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The more I hear of these frauds, and the less I feel like buying these
days, the more I realise why I like using cash.

Of course that could always be rendered worthless if there is a big
currency crash, or the worldwide money printing currently going on to
"stimulate the economy" dilutes the value of your money ending in
similar result (given enough time)

Re: New secure credit cards?
What are you idiots going on about?
Just because there is a Chip on your card, you still need to SIGN it, unless
you want to use your PIN..
There still is a PAPER trail,as the unit still prints out a Docket,
regardless if you sign or PIN it..

The reason they are using a chip, is because of Card scamming, where the
magnet card swipe is changed to different number,
e.g. they use their own credit card, but change the Card number on the strip
to YOURS..
That's what is really for,,

The fun bit is these Card chips are not designed for regular use..
We have already had several cards with faulty chips that need to be swiped..
(The contacts have just worn out)
Allan


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So when they claim that you made some purchase, and you claim you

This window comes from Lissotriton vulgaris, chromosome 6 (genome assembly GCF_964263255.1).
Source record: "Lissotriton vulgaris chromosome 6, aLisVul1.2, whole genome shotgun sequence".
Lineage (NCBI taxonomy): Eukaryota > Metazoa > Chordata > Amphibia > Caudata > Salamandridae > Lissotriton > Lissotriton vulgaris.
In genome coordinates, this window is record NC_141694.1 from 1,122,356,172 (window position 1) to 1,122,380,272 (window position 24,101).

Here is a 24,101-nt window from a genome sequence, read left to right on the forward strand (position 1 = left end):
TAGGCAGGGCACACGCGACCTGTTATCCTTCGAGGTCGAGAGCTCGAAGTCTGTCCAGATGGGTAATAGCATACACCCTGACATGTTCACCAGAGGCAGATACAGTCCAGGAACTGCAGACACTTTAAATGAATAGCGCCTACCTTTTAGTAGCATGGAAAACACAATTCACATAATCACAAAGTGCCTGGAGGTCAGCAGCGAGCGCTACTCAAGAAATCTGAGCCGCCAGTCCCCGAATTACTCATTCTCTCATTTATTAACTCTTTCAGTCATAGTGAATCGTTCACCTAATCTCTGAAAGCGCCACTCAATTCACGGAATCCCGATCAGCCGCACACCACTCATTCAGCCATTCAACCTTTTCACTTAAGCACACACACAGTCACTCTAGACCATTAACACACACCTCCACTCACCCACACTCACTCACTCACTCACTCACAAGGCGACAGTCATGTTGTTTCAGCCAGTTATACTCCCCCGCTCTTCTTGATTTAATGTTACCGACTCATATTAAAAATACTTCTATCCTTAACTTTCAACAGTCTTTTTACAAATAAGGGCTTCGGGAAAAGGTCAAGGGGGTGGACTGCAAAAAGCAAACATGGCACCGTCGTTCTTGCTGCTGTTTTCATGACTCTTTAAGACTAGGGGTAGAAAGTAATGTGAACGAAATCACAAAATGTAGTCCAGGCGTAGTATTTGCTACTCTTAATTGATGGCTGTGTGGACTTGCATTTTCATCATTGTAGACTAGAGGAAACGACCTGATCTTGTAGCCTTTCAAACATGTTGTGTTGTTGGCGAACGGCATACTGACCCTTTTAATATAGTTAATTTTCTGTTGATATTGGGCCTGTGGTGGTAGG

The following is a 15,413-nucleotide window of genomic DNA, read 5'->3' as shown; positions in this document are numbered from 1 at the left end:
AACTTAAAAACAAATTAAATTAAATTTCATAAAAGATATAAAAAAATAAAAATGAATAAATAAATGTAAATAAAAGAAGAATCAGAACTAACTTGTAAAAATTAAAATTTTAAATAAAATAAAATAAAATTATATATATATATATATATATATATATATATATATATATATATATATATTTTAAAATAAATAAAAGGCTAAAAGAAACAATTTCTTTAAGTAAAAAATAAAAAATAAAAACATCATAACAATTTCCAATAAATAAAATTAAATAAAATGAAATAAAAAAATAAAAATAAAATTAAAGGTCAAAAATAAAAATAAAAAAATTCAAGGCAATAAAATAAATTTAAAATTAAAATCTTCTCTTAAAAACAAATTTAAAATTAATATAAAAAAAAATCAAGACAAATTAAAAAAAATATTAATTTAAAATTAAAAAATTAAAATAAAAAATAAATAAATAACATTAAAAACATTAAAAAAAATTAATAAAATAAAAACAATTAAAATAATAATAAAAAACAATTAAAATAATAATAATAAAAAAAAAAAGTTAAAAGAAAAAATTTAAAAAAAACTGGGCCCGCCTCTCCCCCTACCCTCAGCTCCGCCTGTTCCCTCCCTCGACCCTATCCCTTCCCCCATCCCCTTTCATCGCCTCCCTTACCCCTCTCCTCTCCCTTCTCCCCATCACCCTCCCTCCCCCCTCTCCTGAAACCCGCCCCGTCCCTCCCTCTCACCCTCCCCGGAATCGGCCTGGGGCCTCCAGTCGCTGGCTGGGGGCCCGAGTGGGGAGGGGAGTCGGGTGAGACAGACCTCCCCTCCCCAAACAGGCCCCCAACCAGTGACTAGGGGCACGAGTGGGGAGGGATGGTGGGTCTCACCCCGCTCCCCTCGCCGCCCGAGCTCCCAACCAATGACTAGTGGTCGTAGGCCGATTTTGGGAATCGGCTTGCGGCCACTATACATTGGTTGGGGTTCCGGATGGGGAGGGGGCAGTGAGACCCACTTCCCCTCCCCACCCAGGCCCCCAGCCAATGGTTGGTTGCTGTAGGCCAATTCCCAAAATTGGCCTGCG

didn't, you'll show them that you don't have a docket, and that will be
proof positive.

Sylvia.

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  Ah, but there's something you weren't aware of.  Technically, these cards
are usable in situations where you DON'T require a PIN or signature-the PIN is
pre-encrypted onto the card itself, thus providing authentication.

  There are automated machines such as bus/train/whatever fare machines and
such that can handle these cards.  Just poke in your card, and you buy a
ticket. Or whatever.

  There are no such machines here (yet) that I know of, but there are
overseas, and THAT'S where things are problematic.
  If one vendor can make it super-convenient for the buyer to shell out money,
it inherently makes it super-convenient for thieves who have duplicated said
smart bits, to go shopping.

  When you get your statement back with various charges you didn't make, the
banks position is, since the cards are COMPLETELY infallible, it could only
possibly have been you who made those purchases.


  Though, my opinion is that I don't think this is going to last anyway.  When
enough users get suckered by duplicate cards, and the media gets hold of it
(such as the news and other more questionable tabloid journalism programs) the
banks will HAVE to admit one or two of their COMPLETELY infallible cards are
in fact fallible after all.  Shock horror - would have never expected that...
--
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There's in the Macfarlane St car park in South Yarra, and
it doesn't require a chip-card. Just scan the barcode on
your entry ticket, poke in your card, and you get charged
the $7 early bird rate (or presumably whatever other rate
you deserve).

I'm assuming that the merchant wears the liability in this
case however, and can use video evidence to back themselves
up.